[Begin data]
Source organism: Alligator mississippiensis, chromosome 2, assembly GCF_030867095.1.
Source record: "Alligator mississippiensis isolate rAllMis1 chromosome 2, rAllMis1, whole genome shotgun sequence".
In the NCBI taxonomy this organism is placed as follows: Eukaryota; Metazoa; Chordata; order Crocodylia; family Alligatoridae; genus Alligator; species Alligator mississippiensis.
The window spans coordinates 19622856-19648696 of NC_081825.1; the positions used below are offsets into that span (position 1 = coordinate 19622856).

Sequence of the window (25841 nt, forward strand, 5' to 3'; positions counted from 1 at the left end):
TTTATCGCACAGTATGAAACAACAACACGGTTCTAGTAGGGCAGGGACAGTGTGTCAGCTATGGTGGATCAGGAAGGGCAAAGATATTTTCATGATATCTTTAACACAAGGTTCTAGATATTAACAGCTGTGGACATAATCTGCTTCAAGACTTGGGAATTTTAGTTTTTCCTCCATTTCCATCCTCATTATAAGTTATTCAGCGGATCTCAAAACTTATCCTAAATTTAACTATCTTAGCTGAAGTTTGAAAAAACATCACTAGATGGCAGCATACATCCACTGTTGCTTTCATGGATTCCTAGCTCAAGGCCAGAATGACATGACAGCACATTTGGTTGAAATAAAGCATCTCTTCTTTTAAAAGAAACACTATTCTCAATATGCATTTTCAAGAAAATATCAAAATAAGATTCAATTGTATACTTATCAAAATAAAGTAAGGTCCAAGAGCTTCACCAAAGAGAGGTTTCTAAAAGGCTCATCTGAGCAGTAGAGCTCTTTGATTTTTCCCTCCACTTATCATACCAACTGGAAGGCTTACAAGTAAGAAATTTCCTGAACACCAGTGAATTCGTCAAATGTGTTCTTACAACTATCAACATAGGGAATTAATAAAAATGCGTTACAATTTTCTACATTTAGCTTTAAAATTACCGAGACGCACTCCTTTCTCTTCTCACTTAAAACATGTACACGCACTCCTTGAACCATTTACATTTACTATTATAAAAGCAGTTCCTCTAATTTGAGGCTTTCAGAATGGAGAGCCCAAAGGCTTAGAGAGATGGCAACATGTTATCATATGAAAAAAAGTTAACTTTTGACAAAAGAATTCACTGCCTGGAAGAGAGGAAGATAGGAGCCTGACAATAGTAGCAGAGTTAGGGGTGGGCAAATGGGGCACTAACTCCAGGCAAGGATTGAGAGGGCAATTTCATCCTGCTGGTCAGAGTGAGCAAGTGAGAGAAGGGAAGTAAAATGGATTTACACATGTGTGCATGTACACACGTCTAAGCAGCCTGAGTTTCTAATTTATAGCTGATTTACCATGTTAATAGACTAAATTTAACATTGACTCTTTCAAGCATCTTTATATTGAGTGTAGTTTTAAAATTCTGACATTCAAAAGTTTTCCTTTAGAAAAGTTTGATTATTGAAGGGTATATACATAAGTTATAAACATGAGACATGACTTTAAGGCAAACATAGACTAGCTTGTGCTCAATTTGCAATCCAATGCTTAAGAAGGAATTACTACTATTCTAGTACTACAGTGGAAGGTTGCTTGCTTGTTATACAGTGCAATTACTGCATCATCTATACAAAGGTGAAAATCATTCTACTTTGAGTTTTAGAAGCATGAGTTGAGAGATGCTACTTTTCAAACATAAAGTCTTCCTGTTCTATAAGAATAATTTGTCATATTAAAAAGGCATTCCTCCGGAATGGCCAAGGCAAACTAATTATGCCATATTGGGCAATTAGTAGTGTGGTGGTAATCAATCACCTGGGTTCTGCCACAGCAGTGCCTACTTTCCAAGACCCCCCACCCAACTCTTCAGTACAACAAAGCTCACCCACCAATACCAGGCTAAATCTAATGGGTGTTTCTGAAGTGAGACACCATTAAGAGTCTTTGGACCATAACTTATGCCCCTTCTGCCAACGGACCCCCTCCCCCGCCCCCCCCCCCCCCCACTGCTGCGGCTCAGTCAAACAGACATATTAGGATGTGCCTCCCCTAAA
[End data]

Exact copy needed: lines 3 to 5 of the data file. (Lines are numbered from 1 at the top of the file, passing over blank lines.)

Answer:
In the NCBI taxonomy this organism is placed as follows: Eukaryota; Metazoa; Chordata; order Crocodylia; family Alligatoridae; genus Alligator; species Alligator mississippiensis.
The window spans coordinates 19622856-19648696 of NC_081825.1; the positions used below are offsets into that span (position 1 = coordinate 19622856).

Sequence of the window (25841 nt, forward strand, 5' to 3'; positions counted from 1 at the left end):